Photo by Chris Bosak Cover of Water Babies by William Burt.

I’m not sure if they can still be ordered online and arrive in time for Christmas, but here are some book ideas for those last-minute shoppers with a birder on their list. A simple Internet search of the title will yield plenty of ways to find the books.

In my “Bird Book Look” posts, I don’t give full reviews but rather post a photo of the cover and include a little information about the book. On occasion I offer a little personal insight.

Two bonuses on this post (hey, it is almost Christmas): I’ll include four books; and the photos were taken by my fireplace with a fire going _ my favorite way to read.

Here are the books.

The book pictured above is Water Babies by William Burt, a Connecticut-based nature photographer. I am also a Connecticut-based nature photographer, but I have never had the opportunity to meet William. Perhaps some day.

Duck, of course, are a favorite of mine so I love this book. It is a photo book with a lot information about the birds and the quests to photograph them on their breeding grounds. As the title suggests, it is mostly photos of baby ducks and other water birds.

Here’s the description from Amazon:

“Never-before-seen photographs of baby birds of the marshlands from a noted birding photographer

Naturalist William Burt is known for seeking out wild places and elusive birds―and none fit the bill quite so well as the creatures featured in this book. This may well be his break out book, featuring the downy young of the wetlands, Continue reading

A few flowers hanging tough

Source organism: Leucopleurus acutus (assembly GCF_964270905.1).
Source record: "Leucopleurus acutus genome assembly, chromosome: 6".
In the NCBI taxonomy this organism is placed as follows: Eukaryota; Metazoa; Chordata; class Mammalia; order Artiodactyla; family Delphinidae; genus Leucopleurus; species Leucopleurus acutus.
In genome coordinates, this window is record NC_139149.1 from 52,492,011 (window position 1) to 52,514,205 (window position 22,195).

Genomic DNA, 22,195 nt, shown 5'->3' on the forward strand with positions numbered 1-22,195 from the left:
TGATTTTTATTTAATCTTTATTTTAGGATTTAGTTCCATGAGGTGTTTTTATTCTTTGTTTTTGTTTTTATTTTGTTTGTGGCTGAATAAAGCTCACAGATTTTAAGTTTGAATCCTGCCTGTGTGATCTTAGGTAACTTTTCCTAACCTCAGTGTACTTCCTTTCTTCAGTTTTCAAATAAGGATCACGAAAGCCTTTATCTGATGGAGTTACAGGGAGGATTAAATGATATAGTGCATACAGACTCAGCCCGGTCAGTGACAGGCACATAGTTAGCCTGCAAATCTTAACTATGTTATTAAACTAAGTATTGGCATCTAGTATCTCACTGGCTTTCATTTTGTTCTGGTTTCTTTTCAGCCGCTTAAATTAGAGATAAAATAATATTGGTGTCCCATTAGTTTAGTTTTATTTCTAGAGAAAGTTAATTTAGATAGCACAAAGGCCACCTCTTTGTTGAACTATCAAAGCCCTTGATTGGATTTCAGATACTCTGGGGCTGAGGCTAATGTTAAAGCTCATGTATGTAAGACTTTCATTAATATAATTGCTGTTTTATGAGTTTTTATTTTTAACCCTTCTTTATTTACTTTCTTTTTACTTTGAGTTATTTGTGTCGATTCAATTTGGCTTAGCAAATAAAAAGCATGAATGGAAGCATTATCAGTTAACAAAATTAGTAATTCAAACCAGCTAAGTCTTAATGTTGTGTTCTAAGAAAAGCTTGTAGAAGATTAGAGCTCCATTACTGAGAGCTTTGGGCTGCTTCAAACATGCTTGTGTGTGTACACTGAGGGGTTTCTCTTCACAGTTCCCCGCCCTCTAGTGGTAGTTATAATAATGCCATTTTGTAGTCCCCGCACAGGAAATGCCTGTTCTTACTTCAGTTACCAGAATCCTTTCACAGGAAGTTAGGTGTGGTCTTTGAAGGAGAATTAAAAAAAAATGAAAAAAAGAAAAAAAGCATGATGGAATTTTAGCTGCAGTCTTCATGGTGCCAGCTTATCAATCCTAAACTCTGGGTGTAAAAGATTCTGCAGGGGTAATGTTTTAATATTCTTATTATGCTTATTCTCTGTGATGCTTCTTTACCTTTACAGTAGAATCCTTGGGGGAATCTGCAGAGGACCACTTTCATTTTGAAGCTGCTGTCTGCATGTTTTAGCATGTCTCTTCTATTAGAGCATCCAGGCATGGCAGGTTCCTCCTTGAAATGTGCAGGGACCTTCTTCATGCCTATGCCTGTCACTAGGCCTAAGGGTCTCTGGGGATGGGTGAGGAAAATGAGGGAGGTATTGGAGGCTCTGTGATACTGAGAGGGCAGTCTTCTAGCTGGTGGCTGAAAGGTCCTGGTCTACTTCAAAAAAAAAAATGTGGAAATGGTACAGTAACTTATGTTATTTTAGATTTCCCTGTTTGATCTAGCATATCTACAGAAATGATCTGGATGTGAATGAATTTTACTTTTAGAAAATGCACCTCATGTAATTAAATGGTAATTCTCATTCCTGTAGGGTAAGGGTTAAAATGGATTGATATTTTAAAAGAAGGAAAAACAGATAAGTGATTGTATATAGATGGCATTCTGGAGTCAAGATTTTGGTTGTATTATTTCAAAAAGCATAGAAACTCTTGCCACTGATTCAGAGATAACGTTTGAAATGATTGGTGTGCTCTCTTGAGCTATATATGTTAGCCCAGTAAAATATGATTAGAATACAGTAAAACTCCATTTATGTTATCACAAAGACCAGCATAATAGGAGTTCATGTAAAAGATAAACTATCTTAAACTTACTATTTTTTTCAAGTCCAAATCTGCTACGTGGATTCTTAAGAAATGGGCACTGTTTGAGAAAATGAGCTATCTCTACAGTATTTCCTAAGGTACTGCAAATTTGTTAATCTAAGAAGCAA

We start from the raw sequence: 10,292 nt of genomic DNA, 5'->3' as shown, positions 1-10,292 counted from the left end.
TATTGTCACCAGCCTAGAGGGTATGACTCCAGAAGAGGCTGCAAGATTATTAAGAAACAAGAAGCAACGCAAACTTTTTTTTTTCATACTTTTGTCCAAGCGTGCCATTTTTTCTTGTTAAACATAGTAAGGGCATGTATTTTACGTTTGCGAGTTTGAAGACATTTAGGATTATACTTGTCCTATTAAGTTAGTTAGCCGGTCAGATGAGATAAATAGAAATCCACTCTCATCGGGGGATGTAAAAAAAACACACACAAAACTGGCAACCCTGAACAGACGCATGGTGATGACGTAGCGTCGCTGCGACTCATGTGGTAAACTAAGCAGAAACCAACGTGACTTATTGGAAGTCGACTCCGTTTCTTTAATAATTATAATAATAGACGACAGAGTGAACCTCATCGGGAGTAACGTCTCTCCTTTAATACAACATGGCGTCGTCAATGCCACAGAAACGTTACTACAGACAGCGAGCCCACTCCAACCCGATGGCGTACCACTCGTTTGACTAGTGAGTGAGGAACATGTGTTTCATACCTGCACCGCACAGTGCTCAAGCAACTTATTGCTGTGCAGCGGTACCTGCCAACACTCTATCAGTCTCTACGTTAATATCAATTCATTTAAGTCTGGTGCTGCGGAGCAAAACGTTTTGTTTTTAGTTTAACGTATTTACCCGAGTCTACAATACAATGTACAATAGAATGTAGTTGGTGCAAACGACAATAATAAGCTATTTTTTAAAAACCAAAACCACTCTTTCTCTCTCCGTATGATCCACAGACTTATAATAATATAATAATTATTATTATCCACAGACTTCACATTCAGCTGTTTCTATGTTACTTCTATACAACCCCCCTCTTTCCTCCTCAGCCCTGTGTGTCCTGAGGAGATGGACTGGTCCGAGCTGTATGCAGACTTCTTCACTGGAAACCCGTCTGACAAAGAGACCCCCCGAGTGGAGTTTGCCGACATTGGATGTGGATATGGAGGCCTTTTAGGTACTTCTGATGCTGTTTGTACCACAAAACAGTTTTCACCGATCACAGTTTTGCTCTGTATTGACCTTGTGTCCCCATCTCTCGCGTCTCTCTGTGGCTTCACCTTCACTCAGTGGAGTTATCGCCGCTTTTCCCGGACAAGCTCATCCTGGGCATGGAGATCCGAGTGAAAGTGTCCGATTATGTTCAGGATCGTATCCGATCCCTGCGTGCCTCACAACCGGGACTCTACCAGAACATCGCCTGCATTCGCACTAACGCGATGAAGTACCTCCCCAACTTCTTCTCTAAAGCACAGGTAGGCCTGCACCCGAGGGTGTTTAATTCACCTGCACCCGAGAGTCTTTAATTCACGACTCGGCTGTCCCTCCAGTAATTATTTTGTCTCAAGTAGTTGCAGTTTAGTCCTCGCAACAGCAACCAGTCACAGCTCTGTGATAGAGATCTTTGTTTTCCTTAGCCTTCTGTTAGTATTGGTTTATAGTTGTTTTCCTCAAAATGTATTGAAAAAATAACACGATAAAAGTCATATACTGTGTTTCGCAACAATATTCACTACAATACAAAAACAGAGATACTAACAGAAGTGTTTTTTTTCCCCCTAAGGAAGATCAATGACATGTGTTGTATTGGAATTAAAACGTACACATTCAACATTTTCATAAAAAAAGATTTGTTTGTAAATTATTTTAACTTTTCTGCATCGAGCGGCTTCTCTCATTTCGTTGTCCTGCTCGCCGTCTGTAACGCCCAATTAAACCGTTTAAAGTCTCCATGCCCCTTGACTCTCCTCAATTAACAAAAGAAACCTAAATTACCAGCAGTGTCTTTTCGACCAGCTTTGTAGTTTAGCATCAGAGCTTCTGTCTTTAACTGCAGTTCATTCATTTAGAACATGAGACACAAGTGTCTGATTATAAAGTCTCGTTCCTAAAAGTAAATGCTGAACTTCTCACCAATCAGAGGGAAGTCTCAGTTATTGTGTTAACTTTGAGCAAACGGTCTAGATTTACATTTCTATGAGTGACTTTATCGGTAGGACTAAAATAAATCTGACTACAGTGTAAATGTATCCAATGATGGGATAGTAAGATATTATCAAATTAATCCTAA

Most of the flowers in my gardens have long wilted and disappeared, even though this has been a mild autumn by New England standards.

The coneflower and Black-eyed Susan heads are still available for goldfinches and kinglets but the colorful pedals are gone. Well, mostly gone. Here are a few die-hards still hanging in there. Feel free to share your New England mid-November garden photos. 

Pincushion 

  
Dianthus

  
Black-eyed Susan

  
Finally, coneflower.

  

Osprey with fish. Can you name the fish?

Photo by Chris Bosak An Osprey carries a fish along the Norwalk River in Norwalk, CT, summer 2015.

Photo by Chris Bosak
An Osprey carries a fish along the Norwalk River in Norwalk, CT, summer 2015.

I’m pretty good with my birds, but only very average with my fish. I got this photo of an Osprey carrying a fish along the Norwalk River on Friday, Aug. 28, 2015. I was photographing a young Osprey on a sailboat mast when this older Osprey flew by with its prey. The younger Osprey looked up and gave a look as if to say: “I wish I could do that.” The youngster will learn soon enough.

It looks like a fairly good-sized fish, but honestly my fish ID skills are not up to par. Who knows what it is? Thanks for your input.